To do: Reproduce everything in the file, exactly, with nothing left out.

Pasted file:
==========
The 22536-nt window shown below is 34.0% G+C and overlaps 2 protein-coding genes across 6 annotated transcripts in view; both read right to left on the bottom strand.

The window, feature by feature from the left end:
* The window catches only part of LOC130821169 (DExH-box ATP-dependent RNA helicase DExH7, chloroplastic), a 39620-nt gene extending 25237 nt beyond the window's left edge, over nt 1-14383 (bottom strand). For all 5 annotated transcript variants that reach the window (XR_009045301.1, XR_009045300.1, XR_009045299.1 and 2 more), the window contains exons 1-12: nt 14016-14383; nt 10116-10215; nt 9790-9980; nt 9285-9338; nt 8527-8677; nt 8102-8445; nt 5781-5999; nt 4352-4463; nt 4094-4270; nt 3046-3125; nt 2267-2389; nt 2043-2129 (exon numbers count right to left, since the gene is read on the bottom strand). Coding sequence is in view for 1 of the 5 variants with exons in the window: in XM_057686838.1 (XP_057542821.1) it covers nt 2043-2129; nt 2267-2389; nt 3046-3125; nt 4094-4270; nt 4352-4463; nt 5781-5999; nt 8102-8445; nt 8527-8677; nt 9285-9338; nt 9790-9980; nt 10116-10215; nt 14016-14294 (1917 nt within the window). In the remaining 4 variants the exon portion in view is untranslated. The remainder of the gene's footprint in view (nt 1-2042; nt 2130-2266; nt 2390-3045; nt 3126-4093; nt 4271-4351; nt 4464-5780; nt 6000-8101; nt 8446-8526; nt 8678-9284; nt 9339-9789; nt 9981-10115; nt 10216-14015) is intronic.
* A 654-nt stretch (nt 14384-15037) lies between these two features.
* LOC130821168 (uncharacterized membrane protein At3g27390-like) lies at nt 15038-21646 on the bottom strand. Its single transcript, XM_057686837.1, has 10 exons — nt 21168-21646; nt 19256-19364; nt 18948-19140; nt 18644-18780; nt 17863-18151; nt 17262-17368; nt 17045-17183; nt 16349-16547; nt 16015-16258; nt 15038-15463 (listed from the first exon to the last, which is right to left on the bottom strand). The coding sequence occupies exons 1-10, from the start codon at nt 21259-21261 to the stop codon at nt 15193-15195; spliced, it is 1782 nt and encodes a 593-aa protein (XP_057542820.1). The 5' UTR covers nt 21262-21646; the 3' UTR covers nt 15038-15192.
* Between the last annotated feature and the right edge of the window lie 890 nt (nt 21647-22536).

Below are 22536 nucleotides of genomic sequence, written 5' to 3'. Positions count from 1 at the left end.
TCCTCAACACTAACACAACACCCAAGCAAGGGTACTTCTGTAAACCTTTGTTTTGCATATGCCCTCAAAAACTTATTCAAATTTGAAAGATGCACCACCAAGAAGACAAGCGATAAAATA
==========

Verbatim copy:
The 22536-nt window shown below is 34.0% G+C and overlaps 2 protein-coding genes across 6 annotated transcripts in view; both read right to left on the bottom strand.

The window, feature by feature from the left end:
* The window catches only part of LOC130821169 (DExH-box ATP-dependent RNA helicase DExH7, chloroplastic), a 39620-nt gene extending 25237 nt beyond the window's left edge, over nt 1-14383 (bottom strand). For all 5 annotated transcript variants that reach the window (XR_009045301.1, XR_009045300.1, XR_009045299.1 and 2 more), the window contains exons 1-12: nt 14016-14383; nt 10116-10215; nt 9790-9980; nt 9285-9338; nt 8527-8677; nt 8102-8445; nt 5781-5999; nt 4352-4463; nt 4094-4270; nt 3046-3125; nt 2267-2389; nt 2043-2129 (exon numbers count right to left, since the gene is read on the bottom strand). Coding sequence is in view for 1 of the 5 variants with exons in the window: in XM_057686838.1 (XP_057542821.1) it covers nt 2043-2129; nt 2267-2389; nt 3046-3125; nt 4094-4270; nt 4352-4463; nt 5781-5999; nt 8102-8445; nt 8527-8677; nt 9285-9338; nt 9790-9980; nt 10116-10215; nt 14016-14294 (1917 nt within the window). In the remaining 4 variants the exon portion in view is untranslated. The remainder of the gene's footprint in view (nt 1-2042; nt 2130-2266; nt 2390-3045; nt 3126-4093; nt 4271-4351; nt 4464-5780; nt 6000-8101; nt 8446-8526; nt 8678-9284; nt 9339-9789; nt 9981-10115; nt 10216-14015) is intronic.
* A 654-nt stretch (nt 14384-15037) lies between these two features.
* LOC130821168 (uncharacterized membrane protein At3g27390-like) lies at nt 15038-21646 on the bottom strand. Its single transcript, XM_057686837.1, has 10 exons — nt 21168-21646; nt 19256-19364; nt 18948-19140; nt 18644-18780; nt 17863-18151; nt 17262-17368; nt 17045-17183; nt 16349-16547; nt 16015-16258; nt 15038-15463 (listed from the first exon to the last, which is right to left on the bottom strand). The coding sequence occupies exons 1-10, from the start codon at nt 21259-21261 to the stop codon at nt 15193-15195; spliced, it is 1782 nt and encodes a 593-aa protein (XP_057542820.1). The 5' UTR covers nt 21262-21646; the 3' UTR covers nt 15038-15192.
* Between the last annotated feature and the right edge of the window lie 890 nt (nt 21647-22536).

Below are 22536 nucleotides of genomic sequence, written 5' to 3'. Positions count from 1 at the left end.
TCCTCAACACTAACACAACACCCAAGCAAGGGTACTTCTGTAAACCTTTGTTTTGCATATGCCCTCAAAAACTTATTCAAATTTGAAAGATGCACCACCAAGAAGACAAGCGATAAAATA